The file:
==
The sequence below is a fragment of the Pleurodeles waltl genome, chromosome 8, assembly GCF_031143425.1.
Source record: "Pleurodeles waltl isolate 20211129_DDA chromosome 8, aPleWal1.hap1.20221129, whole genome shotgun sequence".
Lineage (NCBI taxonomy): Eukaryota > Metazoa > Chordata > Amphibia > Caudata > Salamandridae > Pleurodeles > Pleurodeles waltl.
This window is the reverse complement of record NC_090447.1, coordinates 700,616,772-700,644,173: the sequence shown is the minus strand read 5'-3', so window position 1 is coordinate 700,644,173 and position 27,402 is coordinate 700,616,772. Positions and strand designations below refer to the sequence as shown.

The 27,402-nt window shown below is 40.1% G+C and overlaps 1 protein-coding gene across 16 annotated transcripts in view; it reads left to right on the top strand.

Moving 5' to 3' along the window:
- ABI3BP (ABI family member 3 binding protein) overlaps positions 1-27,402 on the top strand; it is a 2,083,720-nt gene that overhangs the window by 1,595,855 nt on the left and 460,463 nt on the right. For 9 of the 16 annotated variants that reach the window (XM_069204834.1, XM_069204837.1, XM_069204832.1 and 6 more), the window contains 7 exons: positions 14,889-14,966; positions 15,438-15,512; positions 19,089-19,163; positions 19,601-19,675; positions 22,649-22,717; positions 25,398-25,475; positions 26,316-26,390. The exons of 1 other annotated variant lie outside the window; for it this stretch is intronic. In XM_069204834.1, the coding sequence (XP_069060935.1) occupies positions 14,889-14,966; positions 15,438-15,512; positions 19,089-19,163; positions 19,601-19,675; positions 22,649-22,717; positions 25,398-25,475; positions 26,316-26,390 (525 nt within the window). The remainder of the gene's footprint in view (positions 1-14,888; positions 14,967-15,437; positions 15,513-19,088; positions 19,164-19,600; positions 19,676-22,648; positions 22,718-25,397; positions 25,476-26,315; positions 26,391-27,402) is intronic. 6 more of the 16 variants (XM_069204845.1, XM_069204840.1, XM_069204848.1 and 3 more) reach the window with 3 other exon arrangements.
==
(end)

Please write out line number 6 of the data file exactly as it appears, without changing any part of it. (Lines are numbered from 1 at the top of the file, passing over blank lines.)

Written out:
Moving 5' to 3' along the window: